Myrtle Beach, S.C.
The former House speaker has arrived at the post-debate spin room with a big smile on his face. He’s had a great debate performance, and he knows it. “We’re going to win here,” Newt Gingrich tells the growing crowd of reporters.
Gingrich landed stinging shots on Mitt Romney over the latter’s super PAC’s activities and regained conservative credibility with his handling of a question about race and poverty from Fox News’s Juan Williams. It was a banner night for the candidate who recently led the Republican pack.
But is a memorable debate performance enough to turn the South Carolina primary, and the whole GOP race, back toward Gingrich? There are only days until the South Carolina primary, and the polls don’t look great for him. Still, Gingrich can’t contain himself. “We have five days to win South Carolina,” Gingrich reiterates. "I think we will win South Carolina."
I ask him, since he’s trailing Romney in national polls by upwards of 23 points, for his plan if he doesn’t win South Carolina. “I was at one point 23 points ahead of Governor Romney in national polls. National polls are a reflection of news media coverage. And if I win South Carolina, you’ll see this tighten up almost overnight,” he says. “I believe I’m going to win South Carolina, so I’m not going to engage in your hypothetical.”
Gingrich has telling South Carolina conservatives that he’s the only conservative who can beat the “Massachusetts Moderate.” He has said that “any conservative who votes for anyone but Newt helps elect a moderate as the nominee.” So when he's asked about the fact that Rick Santorum beat him in Iowa and essentially tied him in New Hampshire, Gingrich simply refuses to answer.
Santorum, meanwhile, has also arrived in the spin room, and he responds to Gingrich’s claim. “Well that’s really funny from the guy who’s lost two elections to me,” he scoffs. “I mean, here’s a guy that’s finished behind me in two elections, and all of the sudden, now a vote for me is a vote for Governor Romney.”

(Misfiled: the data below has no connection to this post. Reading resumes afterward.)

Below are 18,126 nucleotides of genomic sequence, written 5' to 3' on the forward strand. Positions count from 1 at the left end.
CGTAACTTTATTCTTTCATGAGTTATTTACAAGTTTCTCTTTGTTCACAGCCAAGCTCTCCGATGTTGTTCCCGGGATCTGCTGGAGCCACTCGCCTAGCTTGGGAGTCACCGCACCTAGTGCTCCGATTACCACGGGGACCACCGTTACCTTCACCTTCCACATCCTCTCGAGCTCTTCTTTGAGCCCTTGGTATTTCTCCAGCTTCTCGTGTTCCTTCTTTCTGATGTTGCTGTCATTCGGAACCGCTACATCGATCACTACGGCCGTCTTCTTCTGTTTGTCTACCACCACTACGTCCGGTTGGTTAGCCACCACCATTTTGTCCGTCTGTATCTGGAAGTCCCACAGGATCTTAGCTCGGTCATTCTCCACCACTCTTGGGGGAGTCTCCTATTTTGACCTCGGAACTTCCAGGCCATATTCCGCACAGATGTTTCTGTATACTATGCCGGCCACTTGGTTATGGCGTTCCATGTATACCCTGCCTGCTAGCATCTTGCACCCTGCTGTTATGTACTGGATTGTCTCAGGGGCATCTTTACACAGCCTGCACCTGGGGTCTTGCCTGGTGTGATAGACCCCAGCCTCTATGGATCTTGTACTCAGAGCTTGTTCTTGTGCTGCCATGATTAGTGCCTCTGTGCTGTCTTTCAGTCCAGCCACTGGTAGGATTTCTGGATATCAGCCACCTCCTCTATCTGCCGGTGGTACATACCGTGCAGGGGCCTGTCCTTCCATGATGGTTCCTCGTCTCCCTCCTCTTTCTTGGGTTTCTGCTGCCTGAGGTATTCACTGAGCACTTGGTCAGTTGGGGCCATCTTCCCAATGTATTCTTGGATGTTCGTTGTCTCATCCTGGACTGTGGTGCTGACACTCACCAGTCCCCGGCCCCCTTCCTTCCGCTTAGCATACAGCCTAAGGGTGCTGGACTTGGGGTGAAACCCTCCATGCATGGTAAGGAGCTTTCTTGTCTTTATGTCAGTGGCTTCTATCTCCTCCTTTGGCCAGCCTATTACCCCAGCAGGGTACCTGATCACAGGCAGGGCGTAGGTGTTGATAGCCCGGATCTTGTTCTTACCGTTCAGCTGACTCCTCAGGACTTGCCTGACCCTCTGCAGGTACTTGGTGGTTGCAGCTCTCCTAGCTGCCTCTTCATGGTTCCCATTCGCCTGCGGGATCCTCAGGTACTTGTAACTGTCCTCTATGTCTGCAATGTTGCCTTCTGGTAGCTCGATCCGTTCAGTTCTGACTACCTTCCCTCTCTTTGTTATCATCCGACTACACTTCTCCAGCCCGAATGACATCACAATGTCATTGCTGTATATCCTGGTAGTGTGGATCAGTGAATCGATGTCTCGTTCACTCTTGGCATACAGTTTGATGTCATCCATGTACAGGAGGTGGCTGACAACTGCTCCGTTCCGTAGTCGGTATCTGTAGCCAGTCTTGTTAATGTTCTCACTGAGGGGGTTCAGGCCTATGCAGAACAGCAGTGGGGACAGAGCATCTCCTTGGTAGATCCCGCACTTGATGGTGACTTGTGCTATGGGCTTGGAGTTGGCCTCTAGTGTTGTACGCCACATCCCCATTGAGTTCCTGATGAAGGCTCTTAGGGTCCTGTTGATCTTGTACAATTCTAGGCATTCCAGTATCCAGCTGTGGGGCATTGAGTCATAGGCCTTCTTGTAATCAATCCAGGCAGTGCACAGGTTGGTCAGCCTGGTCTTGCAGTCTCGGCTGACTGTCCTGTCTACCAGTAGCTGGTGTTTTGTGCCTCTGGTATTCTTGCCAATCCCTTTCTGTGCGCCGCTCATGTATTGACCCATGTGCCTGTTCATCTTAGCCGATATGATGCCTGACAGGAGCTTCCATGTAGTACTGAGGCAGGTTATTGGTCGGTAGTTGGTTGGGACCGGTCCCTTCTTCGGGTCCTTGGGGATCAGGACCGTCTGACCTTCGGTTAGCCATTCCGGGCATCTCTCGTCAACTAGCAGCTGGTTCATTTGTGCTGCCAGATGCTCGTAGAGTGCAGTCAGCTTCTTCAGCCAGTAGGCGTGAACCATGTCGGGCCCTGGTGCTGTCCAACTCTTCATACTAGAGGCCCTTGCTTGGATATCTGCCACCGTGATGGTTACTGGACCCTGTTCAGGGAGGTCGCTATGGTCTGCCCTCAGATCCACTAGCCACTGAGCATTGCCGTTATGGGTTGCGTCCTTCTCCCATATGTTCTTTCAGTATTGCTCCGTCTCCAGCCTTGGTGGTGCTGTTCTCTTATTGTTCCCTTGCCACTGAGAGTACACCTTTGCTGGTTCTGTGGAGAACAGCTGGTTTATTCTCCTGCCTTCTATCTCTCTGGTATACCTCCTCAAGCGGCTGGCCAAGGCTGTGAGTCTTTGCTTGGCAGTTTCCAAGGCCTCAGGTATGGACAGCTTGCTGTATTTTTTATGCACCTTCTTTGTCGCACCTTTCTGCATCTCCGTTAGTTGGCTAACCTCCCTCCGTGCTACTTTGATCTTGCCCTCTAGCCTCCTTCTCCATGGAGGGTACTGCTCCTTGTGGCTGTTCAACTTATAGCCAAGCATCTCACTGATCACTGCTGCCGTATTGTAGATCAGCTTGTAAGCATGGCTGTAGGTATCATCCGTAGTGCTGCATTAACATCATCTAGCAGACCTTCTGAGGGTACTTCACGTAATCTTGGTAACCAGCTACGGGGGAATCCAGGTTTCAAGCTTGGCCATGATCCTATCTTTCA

Santorum is here to speak with reporters after a solid outing at the debate. It's a sign he's pleased with his performance as well, although Gingrich may have outshined him.
I ask Santorum if he missed opportunities to contrast himself with Romney in the debate. “I took the opportunities that were there,” Santorum says, adding that there were other issues, like health care, that never came up Monday night.
“Health care’s a big deal,” he says. “It’s the fundamental disqualifier from the standpoint of if you’re looking for someone with a clear contrast with President Obama. Governor Romney simply doesn’t live up to that contrast. It’s a very serious issue and one that we are discussing and one that we will continue to discuss. The people of South Carolina know that if you’re going to win the general election, you’ve got to have someone who can take on the issue of big government, and Governor Romney fails on a lot of fronts.”
Good performances by both would-be conservative alternatives to Romney. But will it be too little, too late?